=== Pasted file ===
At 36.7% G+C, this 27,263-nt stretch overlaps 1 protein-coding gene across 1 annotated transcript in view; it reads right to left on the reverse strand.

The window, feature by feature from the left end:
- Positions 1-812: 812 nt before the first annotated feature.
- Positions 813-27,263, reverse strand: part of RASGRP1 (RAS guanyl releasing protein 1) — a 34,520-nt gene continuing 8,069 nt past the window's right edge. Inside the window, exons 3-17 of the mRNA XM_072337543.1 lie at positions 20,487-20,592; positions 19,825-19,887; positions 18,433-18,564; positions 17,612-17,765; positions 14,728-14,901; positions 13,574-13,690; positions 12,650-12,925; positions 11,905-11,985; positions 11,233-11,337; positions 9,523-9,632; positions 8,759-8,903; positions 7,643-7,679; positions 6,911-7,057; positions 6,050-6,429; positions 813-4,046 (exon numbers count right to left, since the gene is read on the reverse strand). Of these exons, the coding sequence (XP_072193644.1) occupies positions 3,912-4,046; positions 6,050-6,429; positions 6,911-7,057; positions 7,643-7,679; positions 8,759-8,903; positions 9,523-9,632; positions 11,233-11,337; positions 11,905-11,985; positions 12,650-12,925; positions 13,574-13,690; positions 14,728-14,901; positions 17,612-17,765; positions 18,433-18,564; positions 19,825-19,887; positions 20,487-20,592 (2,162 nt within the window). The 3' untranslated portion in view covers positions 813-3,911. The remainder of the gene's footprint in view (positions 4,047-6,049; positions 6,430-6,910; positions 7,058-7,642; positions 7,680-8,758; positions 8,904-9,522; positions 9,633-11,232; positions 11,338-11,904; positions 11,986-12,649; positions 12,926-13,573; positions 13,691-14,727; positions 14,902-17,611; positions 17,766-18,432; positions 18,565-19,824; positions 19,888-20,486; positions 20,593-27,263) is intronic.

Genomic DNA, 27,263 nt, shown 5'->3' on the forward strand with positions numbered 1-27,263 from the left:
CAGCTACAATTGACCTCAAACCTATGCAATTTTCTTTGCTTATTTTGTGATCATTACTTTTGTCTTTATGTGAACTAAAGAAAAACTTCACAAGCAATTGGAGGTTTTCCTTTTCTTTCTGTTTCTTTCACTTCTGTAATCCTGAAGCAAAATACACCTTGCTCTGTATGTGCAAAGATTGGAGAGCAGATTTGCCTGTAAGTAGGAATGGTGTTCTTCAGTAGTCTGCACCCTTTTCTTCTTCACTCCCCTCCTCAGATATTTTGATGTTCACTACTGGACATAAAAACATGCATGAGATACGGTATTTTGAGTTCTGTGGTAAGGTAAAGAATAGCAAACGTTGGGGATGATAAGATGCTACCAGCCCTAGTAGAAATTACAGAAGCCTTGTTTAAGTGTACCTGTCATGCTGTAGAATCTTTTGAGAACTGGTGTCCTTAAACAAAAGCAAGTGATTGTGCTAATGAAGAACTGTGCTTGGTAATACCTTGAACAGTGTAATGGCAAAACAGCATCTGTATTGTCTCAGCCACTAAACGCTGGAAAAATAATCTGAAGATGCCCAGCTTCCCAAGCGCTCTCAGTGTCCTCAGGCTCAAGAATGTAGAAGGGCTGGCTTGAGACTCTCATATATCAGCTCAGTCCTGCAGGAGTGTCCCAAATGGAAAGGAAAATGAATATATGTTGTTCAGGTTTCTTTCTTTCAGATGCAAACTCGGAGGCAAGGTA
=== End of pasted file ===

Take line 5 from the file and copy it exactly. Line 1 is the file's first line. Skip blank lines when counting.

Genomic DNA, 27,263 nt, shown 5'->3' on the forward strand with positions numbered 1-27,263 from the left: